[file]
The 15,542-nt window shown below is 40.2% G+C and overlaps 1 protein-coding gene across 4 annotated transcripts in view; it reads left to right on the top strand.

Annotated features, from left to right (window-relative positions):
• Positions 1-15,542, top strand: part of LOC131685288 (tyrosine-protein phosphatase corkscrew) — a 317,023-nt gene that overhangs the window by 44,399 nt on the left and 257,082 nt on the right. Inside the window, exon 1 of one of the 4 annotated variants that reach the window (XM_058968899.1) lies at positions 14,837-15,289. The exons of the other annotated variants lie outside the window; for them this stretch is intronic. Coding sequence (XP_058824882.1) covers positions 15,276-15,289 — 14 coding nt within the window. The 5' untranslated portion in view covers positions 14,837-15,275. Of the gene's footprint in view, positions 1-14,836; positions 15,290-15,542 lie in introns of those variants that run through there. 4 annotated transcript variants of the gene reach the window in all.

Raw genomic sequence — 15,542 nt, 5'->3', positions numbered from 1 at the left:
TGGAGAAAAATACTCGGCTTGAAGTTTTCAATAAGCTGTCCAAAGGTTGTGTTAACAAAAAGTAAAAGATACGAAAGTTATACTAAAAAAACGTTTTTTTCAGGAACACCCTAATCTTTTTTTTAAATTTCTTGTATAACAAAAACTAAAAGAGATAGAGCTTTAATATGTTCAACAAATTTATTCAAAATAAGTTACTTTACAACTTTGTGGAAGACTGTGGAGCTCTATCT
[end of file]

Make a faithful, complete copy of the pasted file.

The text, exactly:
The 15,542-nt window shown below is 40.2% G+C and overlaps 1 protein-coding gene across 4 annotated transcripts in view; it reads left to right on the top strand.

Annotated features, from left to right (window-relative positions):
• Positions 1-15,542, top strand: part of LOC131685288 (tyrosine-protein phosphatase corkscrew) — a 317,023-nt gene that overhangs the window by 44,399 nt on the left and 257,082 nt on the right. Inside the window, exon 1 of one of the 4 annotated variants that reach the window (XM_058968899.1) lies at positions 14,837-15,289. The exons of the other annotated variants lie outside the window; for them this stretch is intronic. Coding sequence (XP_058824882.1) covers positions 15,276-15,289 — 14 coding nt within the window. The 5' untranslated portion in view covers positions 14,837-15,275. Of the gene's footprint in view, positions 1-14,836; positions 15,290-15,542 lie in introns of those variants that run through there. 4 annotated transcript variants of the gene reach the window in all.

Raw genomic sequence — 15,542 nt, 5'->3', positions numbered from 1 at the left:
TGGAGAAAAATACTCGGCTTGAAGTTTTCAATAAGCTGTCCAAAGGTTGTGTTAACAAAAAGTAAAAGATACGAAAGTTATACTAAAAAAACGTTTTTTTCAGGAACACCCTAATCTTTTTTTTAAATTTCTTGTATAACAAAAACTAAAAGAGATAGAGCTTTAATATGTTCAACAAATTTATTCAAAATAAGTTACTTTACAACTTTGTGGAAGACTGTGGAGCTCTATCT